I recently exchanged a few tweets with Andre about the sale of XL164 at Gatwick. My father, John R Blatch, flew the jet in the 1960s and Andre asked me to write a brief blog about his time.
|Flying Officer John R Blatch in front of his |
Vampire Mk 9 (WR244) at RAF Deversoir circa 1953
Typically I suppose, I was rather dismissive of my father’s career when I was younger. Now, as an adult with my own children I look with some wonderment at his flying log books. After starting out as an apprentice mechanic, he became an RAF fighter pilot and went on to spend most of the 1960s flying pretty much everything the UK had as a trials pilot at Boscombe Down.
His log books would make most modern day RAF pilots misty eyed. I counted 8 different aircraft in ten trips in June 1959 alone. Types flown include 748, Anson, Argosy, B-47, Canberra, Devon, Dragonfly, Gannet, Gnat, Hastings, Hunter, Javelin, Fairey Junior, Lightning, Lincoln, Meteor, Tipsy Nipper, Oxford, Pembroke, Seahawk, Shackleton, Swift, Sycamore, Twin Pioneer, Valetta, Vampire, Venom, and of course the mighty v-force: Valiant Victor, Vulcan. That, believe it or not, is not a comprehensive list!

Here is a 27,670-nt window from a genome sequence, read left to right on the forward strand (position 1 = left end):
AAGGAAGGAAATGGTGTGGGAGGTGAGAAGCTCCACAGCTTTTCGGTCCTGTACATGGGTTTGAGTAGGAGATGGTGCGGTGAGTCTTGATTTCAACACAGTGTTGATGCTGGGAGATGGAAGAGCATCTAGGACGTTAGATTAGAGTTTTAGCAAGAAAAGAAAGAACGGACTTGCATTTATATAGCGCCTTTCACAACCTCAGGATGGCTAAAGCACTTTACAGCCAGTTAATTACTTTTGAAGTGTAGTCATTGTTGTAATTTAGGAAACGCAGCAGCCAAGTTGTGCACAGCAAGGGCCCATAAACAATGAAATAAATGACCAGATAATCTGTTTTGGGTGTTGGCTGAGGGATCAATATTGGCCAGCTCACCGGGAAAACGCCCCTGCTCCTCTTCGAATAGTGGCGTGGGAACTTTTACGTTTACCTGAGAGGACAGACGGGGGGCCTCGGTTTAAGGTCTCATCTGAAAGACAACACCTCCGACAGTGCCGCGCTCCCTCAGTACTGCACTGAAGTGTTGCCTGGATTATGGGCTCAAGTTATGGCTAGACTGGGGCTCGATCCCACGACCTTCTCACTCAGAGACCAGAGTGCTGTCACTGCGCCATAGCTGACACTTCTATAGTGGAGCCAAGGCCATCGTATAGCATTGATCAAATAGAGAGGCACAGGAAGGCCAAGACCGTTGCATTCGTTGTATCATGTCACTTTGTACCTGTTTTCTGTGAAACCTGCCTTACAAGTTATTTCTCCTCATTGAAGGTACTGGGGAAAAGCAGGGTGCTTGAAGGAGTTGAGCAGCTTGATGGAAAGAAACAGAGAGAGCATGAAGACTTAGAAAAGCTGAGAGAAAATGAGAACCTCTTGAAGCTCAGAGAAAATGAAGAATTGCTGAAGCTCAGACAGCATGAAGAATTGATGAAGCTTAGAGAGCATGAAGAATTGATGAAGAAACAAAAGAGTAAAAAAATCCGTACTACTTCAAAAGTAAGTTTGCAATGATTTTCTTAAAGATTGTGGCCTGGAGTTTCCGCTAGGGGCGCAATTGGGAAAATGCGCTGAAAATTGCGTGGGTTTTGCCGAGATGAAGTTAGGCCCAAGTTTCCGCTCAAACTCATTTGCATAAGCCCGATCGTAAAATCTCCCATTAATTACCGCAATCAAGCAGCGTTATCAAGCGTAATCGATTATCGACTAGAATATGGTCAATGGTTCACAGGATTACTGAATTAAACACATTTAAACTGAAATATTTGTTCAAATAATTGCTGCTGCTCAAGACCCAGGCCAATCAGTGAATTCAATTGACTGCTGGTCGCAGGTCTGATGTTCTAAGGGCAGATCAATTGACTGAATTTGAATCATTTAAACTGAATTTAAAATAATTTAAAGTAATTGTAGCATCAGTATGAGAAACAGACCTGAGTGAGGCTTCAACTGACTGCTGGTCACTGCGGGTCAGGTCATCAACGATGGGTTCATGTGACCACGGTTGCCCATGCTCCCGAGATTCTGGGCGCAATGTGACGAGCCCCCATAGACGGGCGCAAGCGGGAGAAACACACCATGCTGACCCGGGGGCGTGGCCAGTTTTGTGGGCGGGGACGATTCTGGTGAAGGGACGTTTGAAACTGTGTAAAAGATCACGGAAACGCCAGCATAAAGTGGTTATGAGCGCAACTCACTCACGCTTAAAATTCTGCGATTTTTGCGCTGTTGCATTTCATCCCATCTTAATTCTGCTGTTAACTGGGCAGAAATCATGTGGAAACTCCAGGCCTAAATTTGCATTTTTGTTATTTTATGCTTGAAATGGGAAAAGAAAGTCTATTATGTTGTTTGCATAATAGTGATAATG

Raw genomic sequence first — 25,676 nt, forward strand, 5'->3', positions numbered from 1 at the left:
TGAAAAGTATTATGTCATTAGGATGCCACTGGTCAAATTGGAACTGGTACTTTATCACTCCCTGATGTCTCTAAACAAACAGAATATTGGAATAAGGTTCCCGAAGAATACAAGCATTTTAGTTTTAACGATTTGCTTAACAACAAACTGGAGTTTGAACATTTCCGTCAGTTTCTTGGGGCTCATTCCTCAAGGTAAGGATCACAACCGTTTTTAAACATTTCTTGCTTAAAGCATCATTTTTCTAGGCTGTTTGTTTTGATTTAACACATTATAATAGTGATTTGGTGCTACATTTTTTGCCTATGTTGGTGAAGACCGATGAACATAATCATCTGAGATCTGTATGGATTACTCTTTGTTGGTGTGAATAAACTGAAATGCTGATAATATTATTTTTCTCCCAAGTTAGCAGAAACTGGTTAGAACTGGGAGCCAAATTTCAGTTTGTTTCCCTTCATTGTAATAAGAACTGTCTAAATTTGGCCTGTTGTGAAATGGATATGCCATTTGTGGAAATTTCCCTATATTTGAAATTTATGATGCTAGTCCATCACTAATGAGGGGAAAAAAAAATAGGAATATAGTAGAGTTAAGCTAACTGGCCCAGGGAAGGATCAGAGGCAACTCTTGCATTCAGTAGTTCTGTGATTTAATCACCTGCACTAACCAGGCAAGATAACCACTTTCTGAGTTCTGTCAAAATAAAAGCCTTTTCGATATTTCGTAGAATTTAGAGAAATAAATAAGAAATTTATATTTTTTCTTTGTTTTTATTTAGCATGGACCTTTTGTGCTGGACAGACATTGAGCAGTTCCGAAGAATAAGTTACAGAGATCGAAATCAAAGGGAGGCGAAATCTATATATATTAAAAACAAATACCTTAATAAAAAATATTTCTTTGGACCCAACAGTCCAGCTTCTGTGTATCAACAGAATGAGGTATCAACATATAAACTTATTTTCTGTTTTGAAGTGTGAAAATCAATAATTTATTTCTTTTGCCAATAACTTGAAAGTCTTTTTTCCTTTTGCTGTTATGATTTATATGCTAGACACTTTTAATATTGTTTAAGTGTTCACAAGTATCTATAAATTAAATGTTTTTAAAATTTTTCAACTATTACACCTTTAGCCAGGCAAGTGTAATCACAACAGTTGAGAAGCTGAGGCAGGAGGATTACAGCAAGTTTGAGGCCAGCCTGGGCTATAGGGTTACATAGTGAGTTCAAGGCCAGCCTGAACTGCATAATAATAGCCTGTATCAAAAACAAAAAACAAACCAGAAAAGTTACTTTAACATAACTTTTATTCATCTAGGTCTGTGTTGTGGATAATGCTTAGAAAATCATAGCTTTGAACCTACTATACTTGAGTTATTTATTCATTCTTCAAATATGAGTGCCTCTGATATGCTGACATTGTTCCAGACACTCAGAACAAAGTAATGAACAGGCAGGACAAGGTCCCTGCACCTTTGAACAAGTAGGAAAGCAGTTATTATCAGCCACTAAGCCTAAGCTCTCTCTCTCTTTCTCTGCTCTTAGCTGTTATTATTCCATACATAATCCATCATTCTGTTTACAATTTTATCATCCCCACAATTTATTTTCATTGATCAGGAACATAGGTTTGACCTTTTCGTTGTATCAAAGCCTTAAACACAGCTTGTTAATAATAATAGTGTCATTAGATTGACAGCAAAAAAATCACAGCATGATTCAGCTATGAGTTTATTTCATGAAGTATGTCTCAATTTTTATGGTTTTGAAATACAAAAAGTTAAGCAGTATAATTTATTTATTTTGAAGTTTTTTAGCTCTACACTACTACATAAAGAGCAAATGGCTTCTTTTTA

|Two of his ‘V-Bombers’ Victor XA918 & Vulcan XM648|
from Boscombe Down circa 1965
Of the V-Bombers, he flew the Victor the least, but took up 10 different airframes, of which XH673 survives as a gate guard at Marham and the aforementioned nose section of XL164 is up for sale…
|Victor XL164, Farnborough 1960s|
His Victor trips include log book comments such as ‘Auto Pilot Stability’, ‘Handling – 180,000 lbs’ and ‘Window Drop’.
|Vulcan XH534 at Farnborough 1960|
I continue to trace the aircraft he flew, I have a pretty comprehensive list that shows most ended at the scrap yard, some were lost in accidents but a surprising number remain in tact, with one Harvard KF183, still in service I believe.
A more varied flying career it would be hard to find. Dad is still going strong by the way, now 81.